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notable inflammaging

  • Overconfidence : Donald Moore helpfully disambiguates this into three pieces:
    • Overestimation: thinking that you're better than you are. Absolute error.
    • Overplacement: mistakenly thinking you're better than others. Rank error.
    • Overprecision: excessive faith that you know the truth. Calibration error.

    It takes a little work to distinguish them. Overplacement can come apart from overestimation if you are accurate about yourself, but think everyone is dumber than they are. You could have overprecision without overestimation by being excessively sure you're terrible. And you could be unlucky enough to overestimate without overplacing, if you correctly rank everyone else above you, but still rate yourself too highly in an absolute sense...

  • inflammaging (medical n.): general, chronic, subclinical inflammation associated with aging.

  • max fac (trade adj.): 'maximum facilitation'; of a proposed trade system avoiding border delays with technical widgets and by pre-approvals for giant exporters.

  • famulus (Latin n.): assistant or servant, esp. for a mage or scholar.

  • corporator (Hinglish n.): councillor; alderman; baillie; elected munipical official. From corporation.

  • your good name (Hinglish honorific n.): [politely] your name. Compare the old honorific "my good sir". Merely abandoned by Brits rather than concocted by Indians.

  • peri-menopause (medical n.): period of decreasing oestrogen, around your 40s.

  • andon (Japanese n.): visual aid that highlights where action is required.

  • to skiptrace (US v.): to track down where someone (the "skip") is. See also skiptracer; Probable address model.

  • magnet school (US n.): A school which specialises in some field. Named because they draw kids particularly good at the thing from outside the normal catchment area. Get away with being very selective.

  • computer appliance (n.): computer used for only one thing. Maybe with locked firmware, embedded OS, hardware isolation...

  • software appliance (n.): application which includes a small OS so it can be deployed simply, as a unit.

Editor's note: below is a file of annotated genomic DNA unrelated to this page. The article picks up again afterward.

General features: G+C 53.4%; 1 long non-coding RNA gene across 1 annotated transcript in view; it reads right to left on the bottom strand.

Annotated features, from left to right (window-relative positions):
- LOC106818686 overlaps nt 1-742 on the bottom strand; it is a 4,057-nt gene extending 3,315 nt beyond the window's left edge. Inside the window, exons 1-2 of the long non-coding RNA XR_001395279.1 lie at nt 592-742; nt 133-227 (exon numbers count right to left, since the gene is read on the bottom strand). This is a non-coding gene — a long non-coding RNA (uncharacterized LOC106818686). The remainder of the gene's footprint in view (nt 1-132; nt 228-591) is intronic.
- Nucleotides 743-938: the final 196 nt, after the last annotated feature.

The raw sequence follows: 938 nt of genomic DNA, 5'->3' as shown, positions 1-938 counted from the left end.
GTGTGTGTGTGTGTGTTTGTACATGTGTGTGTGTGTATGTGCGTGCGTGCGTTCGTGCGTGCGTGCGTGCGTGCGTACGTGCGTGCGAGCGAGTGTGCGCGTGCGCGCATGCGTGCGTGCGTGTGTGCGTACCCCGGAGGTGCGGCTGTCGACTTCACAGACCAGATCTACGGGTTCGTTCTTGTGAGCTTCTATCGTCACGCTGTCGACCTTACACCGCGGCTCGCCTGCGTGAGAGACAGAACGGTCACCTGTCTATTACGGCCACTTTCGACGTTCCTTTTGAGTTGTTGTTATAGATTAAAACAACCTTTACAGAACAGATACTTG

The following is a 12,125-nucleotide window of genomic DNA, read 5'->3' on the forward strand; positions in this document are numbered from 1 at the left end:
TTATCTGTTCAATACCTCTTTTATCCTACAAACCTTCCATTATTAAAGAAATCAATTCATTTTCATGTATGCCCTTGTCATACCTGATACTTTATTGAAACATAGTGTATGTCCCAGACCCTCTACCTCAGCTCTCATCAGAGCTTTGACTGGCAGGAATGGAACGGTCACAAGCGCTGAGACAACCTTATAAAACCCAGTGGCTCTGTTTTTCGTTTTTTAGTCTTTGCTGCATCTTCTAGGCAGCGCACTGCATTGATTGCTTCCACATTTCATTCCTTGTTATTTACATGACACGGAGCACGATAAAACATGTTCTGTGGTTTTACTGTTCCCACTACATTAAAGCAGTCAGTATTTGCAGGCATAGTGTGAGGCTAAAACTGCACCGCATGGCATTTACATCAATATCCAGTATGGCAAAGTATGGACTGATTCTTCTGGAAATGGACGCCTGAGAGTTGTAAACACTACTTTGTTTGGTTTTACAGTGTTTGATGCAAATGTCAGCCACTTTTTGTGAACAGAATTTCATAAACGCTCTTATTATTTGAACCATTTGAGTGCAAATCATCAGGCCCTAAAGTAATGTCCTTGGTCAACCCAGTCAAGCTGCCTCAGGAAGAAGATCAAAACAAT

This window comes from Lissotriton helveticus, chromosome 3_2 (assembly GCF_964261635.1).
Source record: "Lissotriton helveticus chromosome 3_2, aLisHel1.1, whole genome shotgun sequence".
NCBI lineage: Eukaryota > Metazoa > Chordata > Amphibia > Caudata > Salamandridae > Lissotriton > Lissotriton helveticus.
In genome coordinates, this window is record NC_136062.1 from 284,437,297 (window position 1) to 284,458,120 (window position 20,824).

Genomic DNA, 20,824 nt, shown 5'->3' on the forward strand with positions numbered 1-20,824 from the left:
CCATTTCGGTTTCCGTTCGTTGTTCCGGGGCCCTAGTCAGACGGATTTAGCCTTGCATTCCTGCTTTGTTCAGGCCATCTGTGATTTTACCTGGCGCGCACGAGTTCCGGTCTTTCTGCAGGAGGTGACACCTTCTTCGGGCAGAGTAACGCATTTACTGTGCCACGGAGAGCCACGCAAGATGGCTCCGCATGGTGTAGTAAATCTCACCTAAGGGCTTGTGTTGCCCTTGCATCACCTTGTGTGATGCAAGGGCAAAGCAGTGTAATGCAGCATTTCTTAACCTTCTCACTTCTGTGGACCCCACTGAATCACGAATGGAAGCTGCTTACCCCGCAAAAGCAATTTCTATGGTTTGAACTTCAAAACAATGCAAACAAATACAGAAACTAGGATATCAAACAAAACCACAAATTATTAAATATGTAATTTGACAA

• B-Corporation (US n.): a corporation with social benefit as one of its legally inscribed goals. Almost certainly not measured properly. See also Social enterprise; social purpose company; community interest company.

  • Stanford School (philosophy n.): set of philosophers who once taught at Stanford and argue for methodological pluralism: e.g. Cartwright, Dupré, Hacking. See also Stanford Disunity Mafia, because they say science is not one thing.

  • imperial beard (applied trichology n.):
    See also friendly mutton chops.

  • glass cannon (gaming n.): a character who deals a lot of damage but is vulnerable, easy to kill.

  • dual-shooter (tech n.): a phone with two camera lenses on it, typically a wide-angle and a telephoto.

  • to solo stan (internet v.): to only like one member of a (pop) band ("in blackpink i solo stan jisoo").

  • sundowning (US adj.): to become confused at night, as part of dementia; (pej.) of someone exhibiting early symptons of dementia.

  • SOTA (adj.): State of the Art

  • metic, μέτοικος (Ancient Greek n.): foreigner; second-class citizen without franchise. Métèque is a (reclaimed) slur in modern French.

  • liability shift (e-commerce n.): doing something (e.g. extra verification) that moves a fraud burden onto someone else. i.e. Outrunning your friend, not the bear.

  • Metric (n.): "A number that you care about."

  • Objective (n.): "A metric that your algorithm is trying to optimize."

  • mix shift (statistics n.): a difference in the amount of data across compared groups. Basis for Simpson’s paradox. Common result of slicing.

  • Software brittleness (n.): difficulty of altering old software; tendency for said programs to fail badly in response to small changes in input.

  • AI-complete (adj.): as hard as creating an artificial general intelligence. e.g. Solving ethics.

  • human-assisted Turing machine (CS n.): sounds like a punchline but refers to a really interesting part of complexity theory involving assistant programs and people doing things together.

  • eccedentesiast (arch. n.): someone who is always smiling insincerely